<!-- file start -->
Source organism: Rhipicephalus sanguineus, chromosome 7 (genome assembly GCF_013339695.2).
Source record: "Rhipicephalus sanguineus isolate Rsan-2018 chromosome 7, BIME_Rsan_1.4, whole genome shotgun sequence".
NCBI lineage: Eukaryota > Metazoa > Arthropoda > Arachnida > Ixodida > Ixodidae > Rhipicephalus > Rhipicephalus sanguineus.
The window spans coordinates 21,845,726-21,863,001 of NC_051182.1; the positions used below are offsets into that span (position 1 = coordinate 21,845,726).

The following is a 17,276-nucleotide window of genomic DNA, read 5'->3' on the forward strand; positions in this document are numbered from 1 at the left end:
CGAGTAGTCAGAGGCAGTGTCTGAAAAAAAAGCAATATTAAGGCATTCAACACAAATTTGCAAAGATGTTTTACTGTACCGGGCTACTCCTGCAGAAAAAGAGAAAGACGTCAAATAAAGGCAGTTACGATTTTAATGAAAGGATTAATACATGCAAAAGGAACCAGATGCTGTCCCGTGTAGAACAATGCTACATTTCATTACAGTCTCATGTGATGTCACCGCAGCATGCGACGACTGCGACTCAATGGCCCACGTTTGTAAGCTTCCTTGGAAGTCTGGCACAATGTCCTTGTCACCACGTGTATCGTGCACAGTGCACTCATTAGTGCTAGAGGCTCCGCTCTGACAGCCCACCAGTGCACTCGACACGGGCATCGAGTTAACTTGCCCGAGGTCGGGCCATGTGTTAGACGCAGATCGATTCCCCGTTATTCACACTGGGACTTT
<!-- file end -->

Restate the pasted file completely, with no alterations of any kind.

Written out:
Source organism: Rhipicephalus sanguineus, chromosome 7 (genome assembly GCF_013339695.2).
Source record: "Rhipicephalus sanguineus isolate Rsan-2018 chromosome 7, BIME_Rsan_1.4, whole genome shotgun sequence".
NCBI lineage: Eukaryota > Metazoa > Arthropoda > Arachnida > Ixodida > Ixodidae > Rhipicephalus > Rhipicephalus sanguineus.
The window spans coordinates 21,845,726-21,863,001 of NC_051182.1; the positions used below are offsets into that span (position 1 = coordinate 21,845,726).

The following is a 17,276-nucleotide window of genomic DNA, read 5'->3' on the forward strand; positions in this document are numbered from 1 at the left end:
CGAGTAGTCAGAGGCAGTGTCTGAAAAAAAAGCAATATTAAGGCATTCAACACAAATTTGCAAAGATGTTTTACTGTACCGGGCTACTCCTGCAGAAAAAGAGAAAGACGTCAAATAAAGGCAGTTACGATTTTAATGAAAGGATTAATACATGCAAAAGGAACCAGATGCTGTCCCGTGTAGAACAATGCTACATTTCATTACAGTCTCATGTGATGTCACCGCAGCATGCGACGACTGCGACTCAATGGCCCACGTTTGTAAGCTTCCTTGGAAGTCTGGCACAATGTCCTTGTCACCACGTGTATCGTGCACAGTGCACTCATTAGTGCTAGAGGCTCCGCTCTGACAGCCCACCAGTGCACTCGACACGGGCATCGAGTTAACTTGCCCGAGGTCGGGCCATGTGTTAGACGCAGATCGATTCCCCGTTATTCACACTGGGACTTT